Updated: Feb 7, 2019
I never cease to be stunned and unnerved by the amount of academic, exam-driven pressure being put on childrens’ shoulders today. No wonder statistics on childhood anxiety, self-harm and depression are on the rise. I understand HOW it has come about - league tables, teachers under pressure to ‘produce the grades’, childrens’ education becoming more and more wrapped around ‘exam scores’, like performing monkeys. The bit I don’t understand is WHY?
We know that children develop at different rates and that early ‘performance’ scores are not necessarily the best predictors of future performance, whether academic, sporting, entrepreneurial etc. Moreover, we know that it is possible to overcome many of these difficulties, such as dyslexia, dyspraxia, ADD, difficulty concentrating, slow reading and writing, some autistic symptoms, provided the right 'key' or stimulation is provided to the brain.
My own four children are currently going through the wringer of exams, interviews, assessments and really believe that if they don’t do well, their futures will be bleak. We cannot let their self-esteem and confidence be eroded in this way. My teenage daughter was actually able to take this thinking all the way from “if I don’t do well in this exam”... to “I’ll end up homeless and starving!!”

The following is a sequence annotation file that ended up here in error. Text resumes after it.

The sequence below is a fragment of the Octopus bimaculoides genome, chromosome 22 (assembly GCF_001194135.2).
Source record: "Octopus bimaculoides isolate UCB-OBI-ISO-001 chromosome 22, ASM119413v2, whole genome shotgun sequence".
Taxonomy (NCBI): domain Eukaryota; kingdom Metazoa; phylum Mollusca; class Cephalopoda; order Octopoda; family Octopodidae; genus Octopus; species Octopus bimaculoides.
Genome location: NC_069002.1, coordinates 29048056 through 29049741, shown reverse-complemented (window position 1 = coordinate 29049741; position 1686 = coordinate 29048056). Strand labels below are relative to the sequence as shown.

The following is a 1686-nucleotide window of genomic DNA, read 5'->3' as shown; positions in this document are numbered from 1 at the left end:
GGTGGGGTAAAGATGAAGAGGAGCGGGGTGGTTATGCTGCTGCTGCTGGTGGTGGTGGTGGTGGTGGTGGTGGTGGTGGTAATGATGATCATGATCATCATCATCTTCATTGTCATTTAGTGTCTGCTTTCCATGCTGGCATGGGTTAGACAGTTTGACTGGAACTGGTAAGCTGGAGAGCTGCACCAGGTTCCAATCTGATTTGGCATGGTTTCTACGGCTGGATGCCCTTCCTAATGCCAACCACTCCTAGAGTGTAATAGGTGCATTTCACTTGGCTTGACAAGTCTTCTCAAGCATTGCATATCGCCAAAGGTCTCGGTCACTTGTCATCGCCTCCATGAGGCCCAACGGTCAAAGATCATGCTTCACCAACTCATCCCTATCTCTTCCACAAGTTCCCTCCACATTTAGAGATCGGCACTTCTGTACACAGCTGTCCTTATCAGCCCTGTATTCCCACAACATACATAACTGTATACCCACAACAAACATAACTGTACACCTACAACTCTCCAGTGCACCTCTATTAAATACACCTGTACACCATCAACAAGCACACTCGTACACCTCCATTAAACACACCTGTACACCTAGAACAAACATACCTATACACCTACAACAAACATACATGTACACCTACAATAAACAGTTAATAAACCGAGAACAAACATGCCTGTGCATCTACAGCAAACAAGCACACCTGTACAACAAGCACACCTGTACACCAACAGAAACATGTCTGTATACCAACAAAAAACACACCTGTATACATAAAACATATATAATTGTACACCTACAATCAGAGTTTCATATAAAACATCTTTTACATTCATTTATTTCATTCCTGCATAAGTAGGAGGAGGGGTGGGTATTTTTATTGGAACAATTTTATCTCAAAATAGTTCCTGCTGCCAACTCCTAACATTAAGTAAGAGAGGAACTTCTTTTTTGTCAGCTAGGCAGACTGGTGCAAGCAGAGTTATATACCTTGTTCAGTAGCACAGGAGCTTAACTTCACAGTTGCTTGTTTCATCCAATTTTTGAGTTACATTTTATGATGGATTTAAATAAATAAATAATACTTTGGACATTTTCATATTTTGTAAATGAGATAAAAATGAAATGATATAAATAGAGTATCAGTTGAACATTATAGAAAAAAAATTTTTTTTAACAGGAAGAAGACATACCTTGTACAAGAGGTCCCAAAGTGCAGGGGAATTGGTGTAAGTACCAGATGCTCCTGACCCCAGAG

But this is simply NOT TRUE! Success is not linear. Sometimes the perceived setback and, more importantly, how well you cope with it, can be the more defining part of education, which equips you to do well in life (however you choose to define that).
As an example, at a recent school reunion (I won’t tell you how many years!) it was the somewhat skinny, not particularly academic kid who has ended up far and away on top, selling his company for a fortune and now running his second Fortune 500 company. His business moves show a tenacity, creativity and self confidence, rather than the mind of an academic genius.
Interestingly, the education system is really good at teaching convergent, analytical thinking. However, it seems to me that this is precisely the sort of thinking which computers can be programmed to do. Surely we should be encouraging the lateral, divergent, creative and empathetic parts of our children’s brains - the parts which would be extremely difficult for computers to replicate, as a more sensible way to ensure a brighter future?
I think we need to go out of our way to explain this to children, so that they don’t buy into the linear, pressurised approach at school, which is becoming all too common. Of course we want to encourage them to do well, but we must not allow them to believe that there is only ever one route to this.